It is this writer's impression that, here in the Philadelphia area, some of our finest contemporary jazz artists are like diamonds in the earth, appreciated by those who know them but awaiting a larger national and international audience. Hopefully, the best of them will follow in the footsteps of Jimmy Bruno, whose extraordinary guitar musicianship has in the past few years led to several fine recordings and a burgeoning and well-deserved national reputation. Another such exceptional talent waiting to make the "big boards" is pianist Tom Lawton, whom I recently interviewed for All About Jazz. Still another is the vocalist, Mary Ellen Desmond, who with her first CD entitled "Darn That Dream," reveals her extraordinary gifts, well appreciated locally, to listeners beyond the Philadelphia and Delaware Valley club scene.
Ms. Desmond, according to her press release, is a classically trained mezzo soprano who also did a stint as a country and western singer before devoting herself to jazz, a decision for which jazz lovers can be eternally grateful. Jazz fits Mary Ellen Desmond like a soft white glove.
In this, her first album, and at venues such as the Forager Restaurant in New Hope, and Chris' Jazz Cafe in Philadelphia, Ms. Desmond comes forth as a comsummate musician with a superb voice, incredibly controlled and yet with a lyrical, if subdued, expression of the meaning of the words and the tune. Her sense of pitch, rhythm, and timing is extraordinary, and the only vocalist I can think of who is in the same league with her is the legendary Johnny Hartman , whose phrasing was as impeccable as the best of the instrumentalists. Ms. Desmond knows exactly where to put the note. And her voice, like the saxophone of her somewhat namesake (no relation, I suppose), Paul Desmond, is, as he once quipped about his own sound, like a dry martini.
Ms. Desmond picked a great group of musicians for her debut CD. I'm especially impressed with the piano work of Kyle Kohler, sensitive and well-attuned to Desmond's style throughout. John Swana's flugelhorn solo on "Darn that Dream" is superb, reminiscent of some of Art Farmer's legendary soloing on that instrument, yet with a silky sound which is Swana's own. All of the musicians surround Ms. Desmond's voice with a "pillow" of sounds, like that on the album cover, modest yet totally professional.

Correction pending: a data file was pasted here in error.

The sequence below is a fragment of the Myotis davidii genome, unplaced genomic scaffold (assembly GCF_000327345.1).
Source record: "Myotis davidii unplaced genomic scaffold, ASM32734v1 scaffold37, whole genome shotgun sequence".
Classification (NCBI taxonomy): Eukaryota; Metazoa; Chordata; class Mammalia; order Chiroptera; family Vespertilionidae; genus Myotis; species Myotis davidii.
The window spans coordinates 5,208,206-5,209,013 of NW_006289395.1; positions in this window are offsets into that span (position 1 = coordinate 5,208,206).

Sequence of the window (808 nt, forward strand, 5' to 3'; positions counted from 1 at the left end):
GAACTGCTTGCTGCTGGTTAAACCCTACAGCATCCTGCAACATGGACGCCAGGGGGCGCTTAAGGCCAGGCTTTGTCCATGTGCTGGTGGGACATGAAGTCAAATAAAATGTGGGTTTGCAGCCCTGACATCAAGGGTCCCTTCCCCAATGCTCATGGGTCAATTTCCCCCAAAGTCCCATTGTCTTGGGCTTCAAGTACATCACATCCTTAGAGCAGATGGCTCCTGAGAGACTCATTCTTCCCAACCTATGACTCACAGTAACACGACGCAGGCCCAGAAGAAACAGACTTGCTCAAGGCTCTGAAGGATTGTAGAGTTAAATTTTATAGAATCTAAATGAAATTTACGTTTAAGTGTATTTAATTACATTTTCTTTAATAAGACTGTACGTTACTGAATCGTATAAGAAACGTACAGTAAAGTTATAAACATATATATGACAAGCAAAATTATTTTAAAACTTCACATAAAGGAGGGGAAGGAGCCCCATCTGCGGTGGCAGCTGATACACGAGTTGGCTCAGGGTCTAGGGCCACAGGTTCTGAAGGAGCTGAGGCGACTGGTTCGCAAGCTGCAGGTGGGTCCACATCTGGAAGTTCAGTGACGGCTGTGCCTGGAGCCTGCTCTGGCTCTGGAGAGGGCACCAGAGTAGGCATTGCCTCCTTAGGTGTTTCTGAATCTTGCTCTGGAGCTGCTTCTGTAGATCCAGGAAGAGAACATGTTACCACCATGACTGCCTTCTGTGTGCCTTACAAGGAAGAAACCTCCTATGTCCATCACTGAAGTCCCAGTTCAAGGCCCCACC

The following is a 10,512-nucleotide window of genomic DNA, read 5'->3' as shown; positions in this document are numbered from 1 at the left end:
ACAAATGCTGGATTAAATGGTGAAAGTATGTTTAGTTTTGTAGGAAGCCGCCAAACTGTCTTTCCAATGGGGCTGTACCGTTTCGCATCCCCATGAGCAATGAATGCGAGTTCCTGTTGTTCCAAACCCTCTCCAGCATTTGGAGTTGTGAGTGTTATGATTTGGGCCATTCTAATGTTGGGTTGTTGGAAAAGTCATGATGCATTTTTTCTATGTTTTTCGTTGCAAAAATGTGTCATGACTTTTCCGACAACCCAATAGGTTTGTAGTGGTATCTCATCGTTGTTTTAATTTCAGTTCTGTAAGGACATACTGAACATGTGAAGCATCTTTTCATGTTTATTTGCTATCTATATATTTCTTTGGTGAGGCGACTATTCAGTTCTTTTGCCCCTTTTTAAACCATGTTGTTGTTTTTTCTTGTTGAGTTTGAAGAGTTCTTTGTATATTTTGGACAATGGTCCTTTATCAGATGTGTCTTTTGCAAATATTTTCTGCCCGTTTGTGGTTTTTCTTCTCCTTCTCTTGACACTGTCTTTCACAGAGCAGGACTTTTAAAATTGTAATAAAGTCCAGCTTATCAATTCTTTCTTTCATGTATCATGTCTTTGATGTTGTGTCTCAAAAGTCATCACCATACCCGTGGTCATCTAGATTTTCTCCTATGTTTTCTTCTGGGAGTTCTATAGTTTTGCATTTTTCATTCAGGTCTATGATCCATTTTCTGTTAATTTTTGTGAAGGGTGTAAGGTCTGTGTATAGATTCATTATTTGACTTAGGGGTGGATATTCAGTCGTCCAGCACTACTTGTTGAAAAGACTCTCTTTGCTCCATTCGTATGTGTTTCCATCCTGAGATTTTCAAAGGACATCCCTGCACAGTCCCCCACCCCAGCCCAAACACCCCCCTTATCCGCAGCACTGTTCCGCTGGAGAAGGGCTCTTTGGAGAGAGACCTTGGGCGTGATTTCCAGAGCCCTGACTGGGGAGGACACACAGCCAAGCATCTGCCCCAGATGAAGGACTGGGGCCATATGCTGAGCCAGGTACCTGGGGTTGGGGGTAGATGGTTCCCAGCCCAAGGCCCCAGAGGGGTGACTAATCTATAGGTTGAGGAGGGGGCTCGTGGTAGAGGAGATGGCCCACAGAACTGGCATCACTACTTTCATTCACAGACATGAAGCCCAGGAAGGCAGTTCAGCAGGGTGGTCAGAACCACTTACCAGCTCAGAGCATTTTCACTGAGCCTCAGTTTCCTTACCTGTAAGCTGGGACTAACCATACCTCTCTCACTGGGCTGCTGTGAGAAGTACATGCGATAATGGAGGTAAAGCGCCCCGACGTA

The selection of songs is very seductive and intriguing, drawing the listener into the "dreamy" mood. I was deeply moved by a tune entitled "Almost Blue." The lyric, about how a new lover bittersweetly reminds the singer of a previous very special love, is very subtle for a 'pop' song, and Ms. Desmond weaves the words and melody into a memorable moment of truth.
I know it sounds corny, but I sometimes wished Ms. Desmond had done one or two more "upbeat" tunes on the album. "You Hit the Spot," "Better Than Anything," I've Got the World on a String" and "It's Over Now (Well You Needn't)" were done very competently, but one hoped for one or two tracks with real "drive" of the sort reminiscent of Ella Fitzgerald or Anita O'Day, or, on occasion, Helen Merrill, to whom Ms. Desmond's voice bears a bit of resemblance. One gets a taste of Ms. Desmond's exceptional talent for 'scat,' but can she really get carried away?
I don't mean to compare Mary Ellen Desmond to a horse (!), but her singing reminds me of some lines from a poem entitled "A Blessing," by James Wright, about encountering two Indian ponies "just off the highway in Rochester, Minnesota..." To me, her singing, like the pony's long ear, is
"...delicate as the skin over a girl's wrist.
Suddenly I realize
That if I stepped out of my body I would break
Track Listing: You'd Be So Nice to Come Home To; You Hit the Spot; Midnight Sun; Better than Anything; Darn that Dream; I've Got the World on a String; Corocovado; It's Over Now (Well You Needn't); Almost Blue.